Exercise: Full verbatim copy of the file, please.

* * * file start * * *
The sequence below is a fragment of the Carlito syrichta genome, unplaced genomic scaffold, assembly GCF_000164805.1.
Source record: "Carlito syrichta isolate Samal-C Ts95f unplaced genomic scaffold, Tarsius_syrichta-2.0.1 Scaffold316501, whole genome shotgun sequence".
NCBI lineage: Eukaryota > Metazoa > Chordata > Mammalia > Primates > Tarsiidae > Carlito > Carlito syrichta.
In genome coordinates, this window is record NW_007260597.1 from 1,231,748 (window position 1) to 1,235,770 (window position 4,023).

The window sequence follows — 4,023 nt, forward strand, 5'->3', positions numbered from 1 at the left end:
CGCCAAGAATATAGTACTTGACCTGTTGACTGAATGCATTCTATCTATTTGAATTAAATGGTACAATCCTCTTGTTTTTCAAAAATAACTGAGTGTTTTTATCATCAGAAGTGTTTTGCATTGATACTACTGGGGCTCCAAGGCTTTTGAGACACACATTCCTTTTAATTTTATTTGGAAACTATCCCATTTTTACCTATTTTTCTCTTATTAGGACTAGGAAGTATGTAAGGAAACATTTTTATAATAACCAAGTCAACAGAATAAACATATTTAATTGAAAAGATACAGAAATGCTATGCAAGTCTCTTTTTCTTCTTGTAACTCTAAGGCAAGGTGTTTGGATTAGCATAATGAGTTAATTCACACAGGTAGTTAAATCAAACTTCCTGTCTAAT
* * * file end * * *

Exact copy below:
The sequence below is a fragment of the Carlito syrichta genome, unplaced genomic scaffold, assembly GCF_000164805.1.
Source record: "Carlito syrichta isolate Samal-C Ts95f unplaced genomic scaffold, Tarsius_syrichta-2.0.1 Scaffold316501, whole genome shotgun sequence".
NCBI lineage: Eukaryota > Metazoa > Chordata > Mammalia > Primates > Tarsiidae > Carlito > Carlito syrichta.
In genome coordinates, this window is record NW_007260597.1 from 1,231,748 (window position 1) to 1,235,770 (window position 4,023).

The window sequence follows — 4,023 nt, forward strand, 5'->3', positions numbered from 1 at the left end:
CGCCAAGAATATAGTACTTGACCTGTTGACTGAATGCATTCTATCTATTTGAATTAAATGGTACAATCCTCTTGTTTTTCAAAAATAACTGAGTGTTTTTATCATCAGAAGTGTTTTGCATTGATACTACTGGGGCTCCAAGGCTTTTGAGACACACATTCCTTTTAATTTTATTTGGAAACTATCCCATTTTTACCTATTTTTCTCTTATTAGGACTAGGAAGTATGTAAGGAAACATTTTTATAATAACCAAGTCAACAGAATAAACATATTTAATTGAAAAGATACAGAAATGCTATGCAAGTCTCTTTTTCTTCTTGTAACTCTAAGGCAAGGTGTTTGGATTAGCATAATGAGTTAATTCACACAGGTAGTTAAATCAAACTTCCTGTCTAAT